Penn Medicine working on new technologies tools to fight Covid, cancer, and autoimmune diseases.
The new tools scientists are deploying to fight the COVID-19 pandemic may soon go to work against cancer, autoimmune diseases and other illnesses.
The vaccines from drug companies Moderna and Pfizer-BioNTech use a new way to train the body's immune system to respond to infection.
They are testing the same techniques to recruit the immune system to attack tumors. And when immune system attacks go wrong, as in multiple sclerosis or other autoimmune diseases, the same tools may be able to call them off.
The active ingredient in vaccines from drug companies Moderna and Pfizer-BioNTech is called mRNA. These mRNA vaccines for various ailments have been under development for several years, but the COVID-19 vaccines are the first to make it into widespread use.
"Certainly the COVID epidemic has sped that up," said Drew Weissman, a professor of medicine at the University of Pennsylvania, "and has really shown the world what RNA vaccines are and what they can do."
Carriers of genetic instructions
RNA is similar to DNA, the chemical that stores our genes. The "m" in mRNA stands for messenger. DNA stores our genetic blueprints, while mRNA carries a copy of those blueprints to the molecular factories where cell parts are built.
In the coronavirus vaccines, the mRNA carries instructions for building a piece of the virus. The patient's body builds that virus piece, which primes the immune system to respond if the real virus should come along.
That's a major change from how vaccines traditionally have worked. Most vaccines contain an actual piece of the virus, or a killed or weakened version of the virus itself.
Producing traditional vaccines has meant growing large quantities of the virus or its parts in finicky living systems such as chicken eggs or vats of cells, and then purifying it to produce a safe product.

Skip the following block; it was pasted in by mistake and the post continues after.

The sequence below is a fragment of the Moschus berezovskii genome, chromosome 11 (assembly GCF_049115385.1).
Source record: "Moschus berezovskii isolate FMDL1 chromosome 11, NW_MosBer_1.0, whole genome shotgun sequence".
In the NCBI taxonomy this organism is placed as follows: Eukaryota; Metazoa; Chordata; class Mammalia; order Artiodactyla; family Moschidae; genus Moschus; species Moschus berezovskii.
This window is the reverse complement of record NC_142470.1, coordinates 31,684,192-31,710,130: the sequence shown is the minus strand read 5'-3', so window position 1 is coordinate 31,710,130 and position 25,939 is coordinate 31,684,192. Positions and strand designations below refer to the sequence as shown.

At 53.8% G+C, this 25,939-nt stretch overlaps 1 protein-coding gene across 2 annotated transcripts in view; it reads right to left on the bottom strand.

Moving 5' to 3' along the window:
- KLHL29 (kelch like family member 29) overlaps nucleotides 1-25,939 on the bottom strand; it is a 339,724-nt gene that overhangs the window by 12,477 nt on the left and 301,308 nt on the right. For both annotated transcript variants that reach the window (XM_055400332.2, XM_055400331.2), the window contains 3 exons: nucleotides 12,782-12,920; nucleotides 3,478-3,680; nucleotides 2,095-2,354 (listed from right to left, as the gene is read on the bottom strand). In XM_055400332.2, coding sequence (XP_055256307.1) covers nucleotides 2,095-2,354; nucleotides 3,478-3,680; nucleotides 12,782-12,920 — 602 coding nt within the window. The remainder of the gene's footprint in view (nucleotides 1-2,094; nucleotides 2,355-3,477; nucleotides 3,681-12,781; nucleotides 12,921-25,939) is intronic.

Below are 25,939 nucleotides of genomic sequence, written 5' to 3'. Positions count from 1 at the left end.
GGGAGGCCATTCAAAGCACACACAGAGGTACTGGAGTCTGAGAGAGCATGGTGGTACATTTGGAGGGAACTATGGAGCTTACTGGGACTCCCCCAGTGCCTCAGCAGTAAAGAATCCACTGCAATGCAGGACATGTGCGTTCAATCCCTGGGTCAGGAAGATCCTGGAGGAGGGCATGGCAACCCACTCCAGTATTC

The mRNA vaccines are much faster and easier to produce. RNA is simply a string of molecules that can be assembled by a laboratory instrument. That's one reason the coronavirus mRNA vaccines were produced so quickly.
Custom tumor treatment
That's also why scientists see promise in mRNA vaccines for cancer. While existing drugs target just a few specific mutations commonly found in cancer cells, mRNA vaccines can be customized to an individual patient's tumor.
Each tumor has a unique array of mutations. In melanoma, for example, exposure to sunlight damages DNA in random places throughout the genes of a patient's skin cells. Some of those mutations are what turns the cell cancerous.
But since these mutations are found only in the cancerous cells, they provide a target for the immune system to attack without harming the patient's healthy cells.
The first, early-stage clinical trial of an mRNA cancer vaccine was published in 2017 in the journal Nature. Researchers from BioNTech and colleagues took tumors removed from 13 patients with melanoma. They read the entire genomes of the cancer cells and identified 10 mutations in each tumor. The researchers gave each patient a unique mRNA vaccine based on the mutations in their own tumors.
Eight of those patients were still tumor-free when scientists checked up on them again a year or two later — an unexpectedly high rate of remission. One patient's tumor returned, but went into remission when given another drug.
A larger study is needed before the treatment could go on the market. And the results would need to hold up in a larger study before the treatment could go on the market.
But Weissman, who was not involved with the study, called them "pretty fantastic results."
Other companies are pursuing mRNA cancer vaccines, too, including Moderna, the other mRNA COVID-19 vaccine maker.
While these treatments prime the immune system to attack, others are developing vaccines that will trigger a retreat.
In multiple sclerosis, patients' immune systems attack the myelin sheath surrounding their nerve fibers. The disease can cause muscle weakness, vision problems and other debilitating symptoms.
Treating MS can involve wholesale suppression of the immune system, raising the patient's risk of infections.
In addition to its attackers, the immune system has a set of cells that tamp down their action. It's these cells that researchers targeted in a recent study in the journal Science.
They developed an mRNA vaccine that primes these peacemakers to quiet the immune cells going after myelin.
The vaccine blocked all symptoms in laboratory mice, and it halted progression of the disease in mice already showing symptoms.
"Until you can get it into people, we won't know for sure" how well it works, Weissman cautioned. "But I think it has fantastic potential."
Weissman and his colleagues are working on mRNA vaccines to treat allergies. He has another in development against sickle cell anemia.
While the COVID-19 vaccines may be the first to market, they could be just the tip of the iceberg for RNA therapies.